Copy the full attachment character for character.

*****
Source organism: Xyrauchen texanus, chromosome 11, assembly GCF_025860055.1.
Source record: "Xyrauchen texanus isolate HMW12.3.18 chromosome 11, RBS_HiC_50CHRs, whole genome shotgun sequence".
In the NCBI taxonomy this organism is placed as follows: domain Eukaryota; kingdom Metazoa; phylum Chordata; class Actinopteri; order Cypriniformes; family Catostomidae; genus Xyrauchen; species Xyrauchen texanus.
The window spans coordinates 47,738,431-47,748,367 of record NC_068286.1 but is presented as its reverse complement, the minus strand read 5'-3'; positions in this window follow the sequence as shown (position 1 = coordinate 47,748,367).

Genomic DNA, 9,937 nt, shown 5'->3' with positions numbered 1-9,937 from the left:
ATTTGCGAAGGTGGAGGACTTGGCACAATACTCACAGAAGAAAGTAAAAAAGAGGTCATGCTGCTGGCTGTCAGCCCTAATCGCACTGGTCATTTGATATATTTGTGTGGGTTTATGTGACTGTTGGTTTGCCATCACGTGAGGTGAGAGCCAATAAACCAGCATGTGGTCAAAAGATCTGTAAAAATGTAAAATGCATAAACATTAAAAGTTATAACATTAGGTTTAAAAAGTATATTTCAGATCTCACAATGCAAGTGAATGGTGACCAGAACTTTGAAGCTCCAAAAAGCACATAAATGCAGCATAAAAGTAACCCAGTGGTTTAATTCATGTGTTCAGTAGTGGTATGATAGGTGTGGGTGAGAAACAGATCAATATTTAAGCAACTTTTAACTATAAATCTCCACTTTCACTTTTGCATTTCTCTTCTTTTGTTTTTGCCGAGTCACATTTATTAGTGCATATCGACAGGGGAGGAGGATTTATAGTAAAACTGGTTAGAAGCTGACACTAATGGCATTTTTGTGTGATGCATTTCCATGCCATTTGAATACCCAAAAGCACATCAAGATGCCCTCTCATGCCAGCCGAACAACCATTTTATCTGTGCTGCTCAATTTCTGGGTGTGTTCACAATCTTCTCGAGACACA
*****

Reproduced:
Source organism: Xyrauchen texanus, chromosome 11, assembly GCF_025860055.1.
Source record: "Xyrauchen texanus isolate HMW12.3.18 chromosome 11, RBS_HiC_50CHRs, whole genome shotgun sequence".
In the NCBI taxonomy this organism is placed as follows: domain Eukaryota; kingdom Metazoa; phylum Chordata; class Actinopteri; order Cypriniformes; family Catostomidae; genus Xyrauchen; species Xyrauchen texanus.
The window spans coordinates 47,738,431-47,748,367 of record NC_068286.1 but is presented as its reverse complement, the minus strand read 5'-3'; positions in this window follow the sequence as shown (position 1 = coordinate 47,748,367).

Genomic DNA, 9,937 nt, shown 5'->3' with positions numbered 1-9,937 from the left:
ATTTGCGAAGGTGGAGGACTTGGCACAATACTCACAGAAGAAAGTAAAAAAGAGGTCATGCTGCTGGCTGTCAGCCCTAATCGCACTGGTCATTTGATATATTTGTGTGGGTTTATGTGACTGTTGGTTTGCCATCACGTGAGGTGAGAGCCAATAAACCAGCATGTGGTCAAAAGATCTGTAAAAATGTAAAATGCATAAACATTAAAAGTTATAACATTAGGTTTAAAAAGTATATTTCAGATCTCACAATGCAAGTGAATGGTGACCAGAACTTTGAAGCTCCAAAAAGCACATAAATGCAGCATAAAAGTAACCCAGTGGTTTAATTCATGTGTTCAGTAGTGGTATGATAGGTGTGGGTGAGAAACAGATCAATATTTAAGCAACTTTTAACTATAAATCTCCACTTTCACTTTTGCATTTCTCTTCTTTTGTTTTTGCCGAGTCACATTTATTAGTGCATATCGACAGGGGAGGAGGATTTATAGTAAAACTGGTTAGAAGCTGACACTAATGGCATTTTTGTGTGATGCATTTCCATGCCATTTGAATACCCAAAAGCACATCAAGATGCCCTCTCATGCCAGCCGAACAACCATTTTATCTGTGCTGCTCAATTTCTGGGTGTGTTCACAATCTTCTCGAGACACA